Cheese is a high-fat, high-protein dairy product made when milk, cream, skimmed milk, buttermilk, goat’s milk, sheep’s milk or any combination thereof is soured and fermented or fungi, yeast or bacterial cultures added. Once the majority of the whey is removed, the cheese that remains is either eaten as is or left to ripen and eaten at different stages of maturity.
The distinction between true cheese and things like cream cheese, sour cream, mascarpone, creme fraiche, etc. is the way in which the milk is curdled. Milk can be curdled either by acid and/or by rennet. To be considered a true cheese (Cheddar, Swiss, Brie, etc) acid and rennet curdling is required.
Mozzarella cheese is a slice-able curd cheese originating in Italy. This mild, white fresh cheese made by a special process where the curd is dipped into hot whey then stretched and kneaded to the desired consistency. It’s a firm but creamy cheese that tastes like fresh milk with a slightly sour edge to it. It melts well and has a unique stretchiness, making it the classic pizza topping cheese.
Italy’s classic salad – Insalata Caprese – is made with thick slices of mozzarella & ripe tomatoes drizzled with olive oil & topped with basil leaves & a little salt and pepper.
Roquefort is undoubtedly one of the world's oldest and finest cheeses, in France, where it comes from it is called "The cheese of kings and popes." and was the favorite cheese of Charlemagne.
Genuine Roquefort is moist, rich and creamy and is interlaced with a distinctive green mold, it breaks apart easily and the flavor is sharp, tangy and salty.
Roquefort is generally formed in 5-pound (2.3-kg) cylinders of about 7 inches in diameter and about 4 inches thick. It should be cut with a heated knife.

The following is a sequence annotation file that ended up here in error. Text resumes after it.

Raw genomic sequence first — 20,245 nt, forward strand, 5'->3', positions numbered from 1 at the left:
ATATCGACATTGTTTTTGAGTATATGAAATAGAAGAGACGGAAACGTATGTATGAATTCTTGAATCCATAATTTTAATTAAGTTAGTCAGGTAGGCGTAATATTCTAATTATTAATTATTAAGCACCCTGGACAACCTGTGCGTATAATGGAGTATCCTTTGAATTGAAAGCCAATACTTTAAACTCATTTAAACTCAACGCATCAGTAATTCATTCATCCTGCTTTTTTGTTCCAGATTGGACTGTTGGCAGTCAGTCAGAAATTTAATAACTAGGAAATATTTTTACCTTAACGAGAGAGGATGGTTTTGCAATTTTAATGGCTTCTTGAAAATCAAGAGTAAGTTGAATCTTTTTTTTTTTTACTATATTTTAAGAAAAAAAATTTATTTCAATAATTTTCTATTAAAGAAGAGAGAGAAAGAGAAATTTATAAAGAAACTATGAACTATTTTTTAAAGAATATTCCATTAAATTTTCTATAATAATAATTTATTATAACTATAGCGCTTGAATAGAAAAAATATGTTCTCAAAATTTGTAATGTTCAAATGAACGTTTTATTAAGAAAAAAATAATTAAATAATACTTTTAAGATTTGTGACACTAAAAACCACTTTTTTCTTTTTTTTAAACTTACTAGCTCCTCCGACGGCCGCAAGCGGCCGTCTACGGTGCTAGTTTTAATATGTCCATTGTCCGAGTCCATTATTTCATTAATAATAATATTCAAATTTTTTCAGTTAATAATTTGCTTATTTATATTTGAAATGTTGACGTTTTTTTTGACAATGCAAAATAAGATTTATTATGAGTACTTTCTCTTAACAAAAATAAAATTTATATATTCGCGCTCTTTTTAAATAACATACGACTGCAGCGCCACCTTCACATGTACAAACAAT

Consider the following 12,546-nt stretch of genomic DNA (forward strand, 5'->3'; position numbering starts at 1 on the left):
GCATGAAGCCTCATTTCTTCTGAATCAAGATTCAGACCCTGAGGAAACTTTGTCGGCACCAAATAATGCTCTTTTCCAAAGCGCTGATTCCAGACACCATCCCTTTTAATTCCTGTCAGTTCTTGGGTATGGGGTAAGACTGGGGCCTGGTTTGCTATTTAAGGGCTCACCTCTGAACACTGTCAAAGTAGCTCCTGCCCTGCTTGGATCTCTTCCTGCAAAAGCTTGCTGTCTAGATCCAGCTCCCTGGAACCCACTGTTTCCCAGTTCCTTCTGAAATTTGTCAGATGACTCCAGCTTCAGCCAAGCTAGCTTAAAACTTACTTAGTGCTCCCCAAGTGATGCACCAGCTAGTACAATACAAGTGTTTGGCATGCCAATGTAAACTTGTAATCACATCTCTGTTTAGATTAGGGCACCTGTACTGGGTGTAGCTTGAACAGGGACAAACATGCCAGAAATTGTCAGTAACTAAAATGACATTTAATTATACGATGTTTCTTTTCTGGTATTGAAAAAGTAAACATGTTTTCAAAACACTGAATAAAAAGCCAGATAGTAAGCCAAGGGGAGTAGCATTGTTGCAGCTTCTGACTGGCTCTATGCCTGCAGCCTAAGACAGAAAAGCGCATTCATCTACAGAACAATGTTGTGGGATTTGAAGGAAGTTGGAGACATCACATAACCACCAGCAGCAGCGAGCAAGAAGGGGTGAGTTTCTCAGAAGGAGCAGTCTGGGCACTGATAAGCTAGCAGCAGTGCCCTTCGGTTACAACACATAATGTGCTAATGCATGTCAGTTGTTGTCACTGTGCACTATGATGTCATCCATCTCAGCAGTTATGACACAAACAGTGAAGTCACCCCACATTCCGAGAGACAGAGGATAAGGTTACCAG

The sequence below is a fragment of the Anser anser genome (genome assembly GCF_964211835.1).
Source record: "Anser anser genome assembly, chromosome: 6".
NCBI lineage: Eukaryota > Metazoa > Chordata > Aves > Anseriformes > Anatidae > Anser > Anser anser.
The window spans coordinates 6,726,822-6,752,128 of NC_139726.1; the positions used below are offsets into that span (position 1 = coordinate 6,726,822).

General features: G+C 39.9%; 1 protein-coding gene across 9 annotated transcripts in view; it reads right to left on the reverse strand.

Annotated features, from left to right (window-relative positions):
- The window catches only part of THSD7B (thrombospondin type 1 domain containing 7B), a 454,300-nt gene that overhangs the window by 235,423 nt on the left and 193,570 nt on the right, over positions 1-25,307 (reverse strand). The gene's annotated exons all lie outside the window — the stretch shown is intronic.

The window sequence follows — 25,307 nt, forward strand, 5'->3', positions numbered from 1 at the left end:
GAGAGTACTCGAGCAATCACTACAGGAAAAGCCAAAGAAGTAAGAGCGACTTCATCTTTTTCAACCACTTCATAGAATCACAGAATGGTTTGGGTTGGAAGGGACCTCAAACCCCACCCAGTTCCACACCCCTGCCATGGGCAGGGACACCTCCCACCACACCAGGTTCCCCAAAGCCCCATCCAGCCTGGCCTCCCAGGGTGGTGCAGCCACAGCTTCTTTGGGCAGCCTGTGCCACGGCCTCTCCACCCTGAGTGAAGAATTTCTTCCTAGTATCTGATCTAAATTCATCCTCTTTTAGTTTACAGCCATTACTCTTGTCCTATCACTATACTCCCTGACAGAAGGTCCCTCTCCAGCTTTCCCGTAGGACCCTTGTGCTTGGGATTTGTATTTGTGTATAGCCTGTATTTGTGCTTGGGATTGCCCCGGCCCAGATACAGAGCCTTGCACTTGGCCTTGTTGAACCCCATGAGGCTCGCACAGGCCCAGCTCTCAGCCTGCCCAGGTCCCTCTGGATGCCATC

Roquefort is made exclusively from the milk of the Red Lacaune ewes that graze on the huge plateau of Rouergue, Causses in Southern France. That milk combined with the mold, Penicillium Roqueforti, and maturation in natural caves gives Genuine Roquefort its unique taste. In the early 15th century, King Charles VI granted rights to the aging of Roquefort to only one village:
These days, Roquefort cheeses still mature naturally in the caves of this village where Penicillium Roqueforti was discovered hundreds of years ago, for a minimum of 4 months.
There are seven Roquefort producers, all of whom produce genuine Roquefort, and have red sheep on their labels. The largest producer is Roquefort Société. The other producers are Roquefort Papillon, Carles, Fromageries occitanes, Gabriel Coullet, Vernières and Le Vieux Berger.
Dating as far back as 6000 BC in the Indian Subcontinent, Paneer is a fresh cheese frequently used in South Asian Cuisine similar to Queso blanco. Moist and soft crumbly in texture, it is used to make delicacies such as Palak paneer and Mutter paneer.
Made with whole milk, Paneer is a rich source of milk protein and because it is made without Rennet it's safe for vegetarians to eat.
Unlike most cheeses, Paneer is an acid set cheese, which means that the cheese is curdled and set with the assistance of an acid such as lemon or lime juice, rather than rennet and bacteria.
Gouda is a traditional, cow’s milk, hard cheese covered in a wax rind.
The flavor is sweet and fruity, and as the cheese ages, it hardens & the taste becomes more intense & complex and almost cheddar like.
One of the most popular cheeses worldwide, Gouda is named after the city of Gouda just outside of Rotterdam in the Netherlands. These days Dutch Gouda is produced industrially, and accounts for more than 60% of the cheese produced in Holland. Except for "Boerenkaas" which is a protected form of Gouda made in the traditional manner, using unpasteurized milk. Only about 300 Dutch farmers still produce this "Farmers cheese". Boer is farmer and kaas is cheese in Dutch.
There are six different types of Gouda cheese, categorized by age.
The waxed rind of the cheese also changes by the age as soft, younger Dutch Gouda cheese are identified by yellow, orange, or red wax rinds, mature cheeses have a black wax covering.
Unlike Roquefort, the name Gouda is not protected and is used today not only for the Genuine Dutch Gouda, but as a general term for a variety of similar cheeses produced in the traditional Dutch manner. This means that the term "Gouda" is not restricted to cheese of Dutch origin. However, both "Noord-Hollandse Gouda" and "Boerenkaas" are registered in the EU as a Protected Geographical Status. These cheeses can only be made in the Netherlands and can only use milk produced by Dutch cows.
Smoked Gouda is a variant of this famous cheese. herein it is smoked in ancient brick ovens over flaming hickory chip embers. This hard cheese has an edible, brown rind and a creamy, yellow interior.